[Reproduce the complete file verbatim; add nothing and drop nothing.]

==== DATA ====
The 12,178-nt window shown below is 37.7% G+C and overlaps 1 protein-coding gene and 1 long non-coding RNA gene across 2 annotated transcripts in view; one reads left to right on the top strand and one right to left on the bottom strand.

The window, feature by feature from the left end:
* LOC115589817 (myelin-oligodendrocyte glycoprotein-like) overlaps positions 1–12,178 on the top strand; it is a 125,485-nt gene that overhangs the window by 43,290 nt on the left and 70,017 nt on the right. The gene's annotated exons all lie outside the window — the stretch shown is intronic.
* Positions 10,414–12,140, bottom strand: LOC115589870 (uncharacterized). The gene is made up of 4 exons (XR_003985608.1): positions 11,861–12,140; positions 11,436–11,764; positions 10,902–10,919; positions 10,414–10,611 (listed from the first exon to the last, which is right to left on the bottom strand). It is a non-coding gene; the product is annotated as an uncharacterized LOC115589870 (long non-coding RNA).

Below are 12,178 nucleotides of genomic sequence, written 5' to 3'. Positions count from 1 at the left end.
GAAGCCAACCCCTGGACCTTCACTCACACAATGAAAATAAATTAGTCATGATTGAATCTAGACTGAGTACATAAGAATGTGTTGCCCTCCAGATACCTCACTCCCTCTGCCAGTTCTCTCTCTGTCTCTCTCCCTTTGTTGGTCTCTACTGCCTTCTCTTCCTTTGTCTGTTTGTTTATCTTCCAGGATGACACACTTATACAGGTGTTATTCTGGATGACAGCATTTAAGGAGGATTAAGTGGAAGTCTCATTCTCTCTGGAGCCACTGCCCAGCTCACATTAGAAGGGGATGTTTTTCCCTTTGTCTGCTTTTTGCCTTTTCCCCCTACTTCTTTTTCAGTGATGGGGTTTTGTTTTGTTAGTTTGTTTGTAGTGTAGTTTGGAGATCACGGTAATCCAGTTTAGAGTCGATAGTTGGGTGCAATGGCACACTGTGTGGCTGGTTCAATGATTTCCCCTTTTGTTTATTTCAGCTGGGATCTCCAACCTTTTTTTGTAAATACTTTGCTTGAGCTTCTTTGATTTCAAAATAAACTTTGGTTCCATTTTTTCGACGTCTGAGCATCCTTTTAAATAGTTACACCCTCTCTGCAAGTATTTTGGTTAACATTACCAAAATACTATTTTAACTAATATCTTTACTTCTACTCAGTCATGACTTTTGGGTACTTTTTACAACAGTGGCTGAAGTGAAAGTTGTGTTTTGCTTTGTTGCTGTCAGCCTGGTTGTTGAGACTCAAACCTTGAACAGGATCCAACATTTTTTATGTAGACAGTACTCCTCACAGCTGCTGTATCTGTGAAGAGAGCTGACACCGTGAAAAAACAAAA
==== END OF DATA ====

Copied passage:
The 12,178-nt window shown below is 37.7% G+C and overlaps 1 protein-coding gene and 1 long non-coding RNA gene across 2 annotated transcripts in view; one reads left to right on the top strand and one right to left on the bottom strand.

The window, feature by feature from the left end:
* LOC115589817 (myelin-oligodendrocyte glycoprotein-like) overlaps positions 1–12,178 on the top strand; it is a 125,485-nt gene that overhangs the window by 43,290 nt on the left and 70,017 nt on the right. The gene's annotated exons all lie outside the window — the stretch shown is intronic.
* Positions 10,414–12,140, bottom strand: LOC115589870 (uncharacterized). The gene is made up of 4 exons (XR_003985608.1): positions 11,861–12,140; positions 11,436–11,764; positions 10,902–10,919; positions 10,414–10,611 (listed from the first exon to the last, which is right to left on the bottom strand). It is a non-coding gene; the product is annotated as an uncharacterized LOC115589870 (long non-coding RNA).

Below are 12,178 nucleotides of genomic sequence, written 5' to 3'. Positions count from 1 at the left end.
GAAGCCAACCCCTGGACCTTCACTCACACAATGAAAATAAATTAGTCATGATTGAATCTAGACTGAGTACATAAGAATGTGTTGCCCTCCAGATACCTCACTCCCTCTGCCAGTTCTCTCTCTGTCTCTCTCCCTTTGTTGGTCTCTACTGCCTTCTCTTCCTTTGTCTGTTTGTTTATCTTCCAGGATGACACACTTATACAGGTGTTATTCTGGATGACAGCATTTAAGGAGGATTAAGTGGAAGTCTCATTCTCTCTGGAGCCACTGCCCAGCTCACATTAGAAGGGGATGTTTTTCCCTTTGTCTGCTTTTTGCCTTTTCCCCCTACTTCTTTTTCAGTGATGGGGTTTTGTTTTGTTAGTTTGTTTGTAGTGTAGTTTGGAGATCACGGTAATCCAGTTTAGAGTCGATAGTTGGGTGCAATGGCACACTGTGTGGCTGGTTCAATGATTTCCCCTTTTGTTTATTTCAGCTGGGATCTCCAACCTTTTTTTGTAAATACTTTGCTTGAGCTTCTTTGATTTCAAAATAAACTTTGGTTCCATTTTTTCGACGTCTGAGCATCCTTTTAAATAGTTACACCCTCTCTGCAAGTATTTTGGTTAACATTACCAAAATACTATTTTAACTAATATCTTTACTTCTACTCAGTCATGACTTTTGGGTACTTTTTACAACAGTGGCTGAAGTGAAAGTTGTGTTTTGCTTTGTTGCTGTCAGCCTGGTTGTTGAGACTCAAACCTTGAACAGGATCCAACATTTTTTATGTAGACAGTACTCCTCACAGCTGCTGTATCTGTGAAGAGAGCTGACACCGTGAAAAAACAAAA